Jesus in the Garden
Sermon shared by James Galbraith
Summary: Jesus praying in the Garden of Gethsemane, resolving to face the cross.
Audience: General adults
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Jesus in the Garden - focus on Matthew 26:36-46
Community Good Friday Service, Annunciation RC.
April 13, 2001
The Garden of Gethsemane is the site for three important events in the life of Christ
- His agony over facing the cross
- his betrayal at the hands of Judas Iscariot
- and his arrest by the Jewish mob
We’re going to focus this morning on his agony.
The Garden of Gethsemane itself was located amongst a grove of olive trees on the slopes of the Mount of Olives - just across the Kidron Valley to the east of Jerusalem.
Gethsemane means ‘an oil press’ in Aramaic, so the location could have once been a clearing in the trees where the olives were brought for processing.
It’s possible that the clearing could have been walled off for security during the harvest, but has now been converted into a private garden for whomever owned the land at the time.
There is to this day a number of possible sites for the Garden which compete for recognition - but it’s not really the place that is significant , is it?
- It’s what happened there one long night just under 2000 years ago
36-38 - Arrival at the garden
Jesus takes the disciples to this place soon after finishing the last supper. Judging from what happens next, it seems that Jesus has deliberately sought out a place where he knows that he and the disciples will be left alone for a while.
Two things convince me that this garden was a popular spot for Jesus and the disciples to get away to -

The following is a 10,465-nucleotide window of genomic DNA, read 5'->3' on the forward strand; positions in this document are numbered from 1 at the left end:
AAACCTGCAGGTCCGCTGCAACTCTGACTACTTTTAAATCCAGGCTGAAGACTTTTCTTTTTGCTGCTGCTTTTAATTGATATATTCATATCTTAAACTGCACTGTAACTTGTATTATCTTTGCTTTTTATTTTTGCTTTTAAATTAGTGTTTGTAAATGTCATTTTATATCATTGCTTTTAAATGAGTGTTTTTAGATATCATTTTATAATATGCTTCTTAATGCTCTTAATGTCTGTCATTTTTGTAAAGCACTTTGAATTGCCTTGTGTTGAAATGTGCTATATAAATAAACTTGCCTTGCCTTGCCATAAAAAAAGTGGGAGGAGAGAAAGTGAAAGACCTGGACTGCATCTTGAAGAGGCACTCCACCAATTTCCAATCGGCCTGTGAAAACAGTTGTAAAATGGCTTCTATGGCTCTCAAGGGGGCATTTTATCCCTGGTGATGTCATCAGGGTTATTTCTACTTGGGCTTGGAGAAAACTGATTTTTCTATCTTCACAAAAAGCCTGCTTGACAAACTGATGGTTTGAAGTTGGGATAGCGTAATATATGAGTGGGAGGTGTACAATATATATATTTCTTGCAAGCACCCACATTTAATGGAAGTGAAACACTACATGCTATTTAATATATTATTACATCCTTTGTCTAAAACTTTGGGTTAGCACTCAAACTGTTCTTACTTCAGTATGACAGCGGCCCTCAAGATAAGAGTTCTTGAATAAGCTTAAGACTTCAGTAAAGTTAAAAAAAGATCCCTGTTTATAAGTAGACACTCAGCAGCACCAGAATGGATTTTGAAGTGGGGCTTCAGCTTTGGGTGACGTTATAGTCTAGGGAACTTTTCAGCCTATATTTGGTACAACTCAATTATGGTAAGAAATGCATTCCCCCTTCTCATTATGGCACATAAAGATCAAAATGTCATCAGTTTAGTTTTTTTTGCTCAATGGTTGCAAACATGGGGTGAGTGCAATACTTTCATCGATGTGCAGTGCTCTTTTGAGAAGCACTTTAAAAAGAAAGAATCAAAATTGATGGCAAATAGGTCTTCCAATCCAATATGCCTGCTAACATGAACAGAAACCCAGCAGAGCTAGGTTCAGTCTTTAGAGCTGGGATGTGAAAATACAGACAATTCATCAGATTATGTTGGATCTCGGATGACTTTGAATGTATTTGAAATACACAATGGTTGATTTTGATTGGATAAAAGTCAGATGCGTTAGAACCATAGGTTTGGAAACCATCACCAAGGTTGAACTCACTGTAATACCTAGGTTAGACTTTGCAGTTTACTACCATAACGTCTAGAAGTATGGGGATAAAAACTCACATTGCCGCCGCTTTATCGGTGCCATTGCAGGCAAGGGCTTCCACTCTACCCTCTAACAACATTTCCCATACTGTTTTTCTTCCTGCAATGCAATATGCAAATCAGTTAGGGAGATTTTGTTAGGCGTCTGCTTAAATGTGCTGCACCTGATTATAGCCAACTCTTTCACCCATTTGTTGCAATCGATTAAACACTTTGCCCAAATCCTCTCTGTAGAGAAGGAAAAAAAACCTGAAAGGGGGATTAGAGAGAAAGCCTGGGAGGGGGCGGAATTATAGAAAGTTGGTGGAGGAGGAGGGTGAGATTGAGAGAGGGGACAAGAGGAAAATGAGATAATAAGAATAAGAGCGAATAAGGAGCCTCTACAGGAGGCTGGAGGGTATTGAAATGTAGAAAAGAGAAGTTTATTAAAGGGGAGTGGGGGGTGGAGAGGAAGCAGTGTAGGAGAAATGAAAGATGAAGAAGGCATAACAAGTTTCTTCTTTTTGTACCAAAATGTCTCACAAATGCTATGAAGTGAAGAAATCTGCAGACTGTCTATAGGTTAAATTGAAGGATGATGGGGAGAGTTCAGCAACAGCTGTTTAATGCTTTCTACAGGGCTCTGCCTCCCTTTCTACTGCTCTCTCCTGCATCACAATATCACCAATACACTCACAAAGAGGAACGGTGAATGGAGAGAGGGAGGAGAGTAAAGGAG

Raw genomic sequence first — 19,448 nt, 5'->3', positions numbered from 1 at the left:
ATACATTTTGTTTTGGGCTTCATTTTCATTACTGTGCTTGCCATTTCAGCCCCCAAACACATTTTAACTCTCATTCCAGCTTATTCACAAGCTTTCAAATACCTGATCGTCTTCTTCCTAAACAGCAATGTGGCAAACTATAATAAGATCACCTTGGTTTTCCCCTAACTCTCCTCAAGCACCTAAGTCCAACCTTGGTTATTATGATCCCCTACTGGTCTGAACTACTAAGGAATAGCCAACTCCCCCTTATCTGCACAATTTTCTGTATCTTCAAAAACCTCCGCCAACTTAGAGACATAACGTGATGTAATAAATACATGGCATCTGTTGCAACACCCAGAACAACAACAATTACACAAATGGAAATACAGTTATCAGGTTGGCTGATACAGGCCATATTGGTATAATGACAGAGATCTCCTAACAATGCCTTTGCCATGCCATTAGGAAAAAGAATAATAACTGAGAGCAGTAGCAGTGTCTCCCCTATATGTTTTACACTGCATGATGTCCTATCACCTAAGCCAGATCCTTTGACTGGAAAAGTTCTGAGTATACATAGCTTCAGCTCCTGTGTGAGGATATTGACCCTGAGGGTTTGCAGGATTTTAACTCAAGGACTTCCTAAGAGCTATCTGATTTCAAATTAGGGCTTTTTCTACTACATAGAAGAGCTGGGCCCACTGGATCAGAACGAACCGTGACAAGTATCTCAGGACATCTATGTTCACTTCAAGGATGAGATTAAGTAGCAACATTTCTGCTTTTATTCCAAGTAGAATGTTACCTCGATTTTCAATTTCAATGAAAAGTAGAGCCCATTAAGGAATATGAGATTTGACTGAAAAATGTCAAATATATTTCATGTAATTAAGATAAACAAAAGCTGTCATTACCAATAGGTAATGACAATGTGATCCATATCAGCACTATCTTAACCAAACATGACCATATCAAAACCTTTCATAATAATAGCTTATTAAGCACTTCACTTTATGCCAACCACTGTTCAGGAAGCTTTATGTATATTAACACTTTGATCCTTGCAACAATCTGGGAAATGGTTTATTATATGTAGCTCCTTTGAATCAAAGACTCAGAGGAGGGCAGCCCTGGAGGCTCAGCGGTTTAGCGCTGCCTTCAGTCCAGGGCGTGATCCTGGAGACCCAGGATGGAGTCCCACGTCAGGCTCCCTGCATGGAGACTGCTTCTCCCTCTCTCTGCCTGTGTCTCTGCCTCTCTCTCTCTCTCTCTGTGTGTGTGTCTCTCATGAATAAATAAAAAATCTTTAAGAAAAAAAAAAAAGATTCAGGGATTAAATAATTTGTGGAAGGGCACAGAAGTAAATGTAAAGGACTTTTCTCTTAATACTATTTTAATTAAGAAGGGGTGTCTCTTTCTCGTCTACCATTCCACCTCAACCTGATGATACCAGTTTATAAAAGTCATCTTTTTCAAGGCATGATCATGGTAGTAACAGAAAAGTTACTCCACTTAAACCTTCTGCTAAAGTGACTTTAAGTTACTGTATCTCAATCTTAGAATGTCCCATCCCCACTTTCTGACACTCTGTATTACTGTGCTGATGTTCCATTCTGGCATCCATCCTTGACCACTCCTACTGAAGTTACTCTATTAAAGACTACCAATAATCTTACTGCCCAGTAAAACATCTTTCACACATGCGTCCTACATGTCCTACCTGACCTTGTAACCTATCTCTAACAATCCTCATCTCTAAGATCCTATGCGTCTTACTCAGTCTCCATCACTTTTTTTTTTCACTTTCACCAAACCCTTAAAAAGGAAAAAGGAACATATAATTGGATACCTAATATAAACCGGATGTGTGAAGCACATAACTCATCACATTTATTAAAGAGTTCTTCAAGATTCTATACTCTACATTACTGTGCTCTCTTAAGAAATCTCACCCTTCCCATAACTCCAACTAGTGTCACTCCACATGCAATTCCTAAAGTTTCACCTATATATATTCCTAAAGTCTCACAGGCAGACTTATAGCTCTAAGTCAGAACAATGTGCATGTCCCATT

a) the fact that he comes straight here without any noteworthy events in-between
b) the fact that Judas is able to find him so quickly, even though he left the supper long before they were done. To lead the angry mob to Jesus he would have to know where he was going, and be able to find it quickly.
It’s even been said that this site was the campsite for the disciples when they come to Jerusalem.
Jesus’ motivation for coming here is simple - he needs to gather his strength for the coming storm.
Upon arrival at the garden, Jesus quickly takes three of the disciples - Peter, James and John, and walks deeper into the garden, leaving the others at the perimeter.
Now why these three you may ask? Well, he wasn’t picking favorites, but he did give the disciples certain roles to fill, and these three seem to be the ones whom he confided in the most.
They are also the three who had witnessed his meeting with God the previous winter, where on a high mountain he had been (Matt. 17:2) "transfigured before them - his face shone like the sun, and his clothes became as white as snow"
So they have seen Jesus at what we might call "the peak of his power", and now they are about to see him agonize over the events he must very soon face.
His words in verse 38 surprise us
38 Then he said to them, "My soul is overwhelmed with sorrow to the point of death. Stay here and keep watch with me."
"Sorrow" is a weak word to convey what Jesus is experiencing right now - we experience sorrow when we watch a sad movie or hear a sad story.
"Anguish" is closer to describing our Lord’s state of being. Anguish is what we experience when tragedy hits close to home - like when we lose a loved one - and the pain of the sadness is so intense that we can’t imagine ever coming out of it.
His words to the three men with him "Stay here and keep watch with
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